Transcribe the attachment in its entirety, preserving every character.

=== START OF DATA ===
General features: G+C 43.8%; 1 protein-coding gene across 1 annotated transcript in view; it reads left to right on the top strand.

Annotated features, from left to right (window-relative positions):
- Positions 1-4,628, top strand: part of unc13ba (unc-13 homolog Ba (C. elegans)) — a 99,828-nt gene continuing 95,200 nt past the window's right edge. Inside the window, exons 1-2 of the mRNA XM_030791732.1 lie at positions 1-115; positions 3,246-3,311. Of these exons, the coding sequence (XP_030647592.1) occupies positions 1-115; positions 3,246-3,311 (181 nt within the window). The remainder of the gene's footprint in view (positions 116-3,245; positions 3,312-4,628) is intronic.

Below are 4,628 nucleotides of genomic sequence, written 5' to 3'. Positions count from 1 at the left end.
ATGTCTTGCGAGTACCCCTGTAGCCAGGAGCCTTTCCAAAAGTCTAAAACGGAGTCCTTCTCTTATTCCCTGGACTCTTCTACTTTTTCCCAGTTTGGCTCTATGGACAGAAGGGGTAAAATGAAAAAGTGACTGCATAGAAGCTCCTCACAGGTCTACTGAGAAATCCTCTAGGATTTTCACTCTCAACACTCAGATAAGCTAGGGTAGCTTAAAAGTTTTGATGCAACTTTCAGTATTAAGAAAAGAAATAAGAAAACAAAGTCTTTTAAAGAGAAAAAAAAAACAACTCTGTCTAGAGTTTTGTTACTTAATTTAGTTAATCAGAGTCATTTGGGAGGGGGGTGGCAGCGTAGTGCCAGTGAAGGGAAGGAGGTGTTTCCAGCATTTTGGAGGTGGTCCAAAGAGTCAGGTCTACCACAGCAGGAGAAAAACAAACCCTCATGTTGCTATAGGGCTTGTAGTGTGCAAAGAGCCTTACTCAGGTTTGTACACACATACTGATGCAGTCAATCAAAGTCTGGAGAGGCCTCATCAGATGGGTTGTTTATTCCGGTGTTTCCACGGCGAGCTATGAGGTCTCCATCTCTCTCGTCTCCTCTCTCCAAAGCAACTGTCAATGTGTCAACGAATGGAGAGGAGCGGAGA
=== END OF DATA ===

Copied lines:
General features: G+C 43.8%; 1 protein-coding gene across 1 annotated transcript in view; it reads left to right on the top strand.

Annotated features, from left to right (window-relative positions):
- Positions 1-4,628, top strand: part of unc13ba (unc-13 homolog Ba (C. elegans)) — a 99,828-nt gene continuing 95,200 nt past the window's right edge. Inside the window, exons 1-2 of the mRNA XM_030791732.1 lie at positions 1-115; positions 3,246-3,311. Of these exons, the coding sequence (XP_030647592.1) occupies positions 1-115; positions 3,246-3,311 (181 nt within the window). The remainder of the gene's footprint in view (positions 116-3,245; positions 3,312-4,628) is intronic.

Below are 4,628 nucleotides of genomic sequence, written 5' to 3'. Positions count from 1 at the left end.
ATGTCTTGCGAGTACCCCTGTAGCCAGGAGCCTTTCCAAAAGTCTAAAACGGAGTCCTTCTCTTATTCCCTGGACTCTTCTACTTTTTCCCAGTTTGGCTCTATGGACAGAAGGGGTAAAATGAAAAAGTGACTGCATAGAAGCTCCTCACAGGTCTACTGAGAAATCCTCTAGGATTTTCACTCTCAACACTCAGATAAGCTAGGGTAGCTTAAAAGTTTTGATGCAACTTTCAGTATTAAGAAAAGAAATAAGAAAACAAAGTCTTTTAAAGAGAAAAAAAAAACAACTCTGTCTAGAGTTTTGTTACTTAATTTAGTTAATCAGAGTCATTTGGGAGGGGGGTGGCAGCGTAGTGCCAGTGAAGGGAAGGAGGTGTTTCCAGCATTTTGGAGGTGGTCCAAAGAGTCAGGTCTACCACAGCAGGAGAAAAACAAACCCTCATGTTGCTATAGGGCTTGTAGTGTGCAAAGAGCCTTACTCAGGTTTGTACACACATACTGATGCAGTCAATCAAAGTCTGGAGAGGCCTCATCAGATGGGTTGTTTATTCCGGTGTTTCCACGGCGAGCTATGAGGTCTCCATCTCTCTCGTCTCCTCTCTCCAAAGCAACTGTCAATGTGTCAACGAATGGAGAGGAGCGGAGA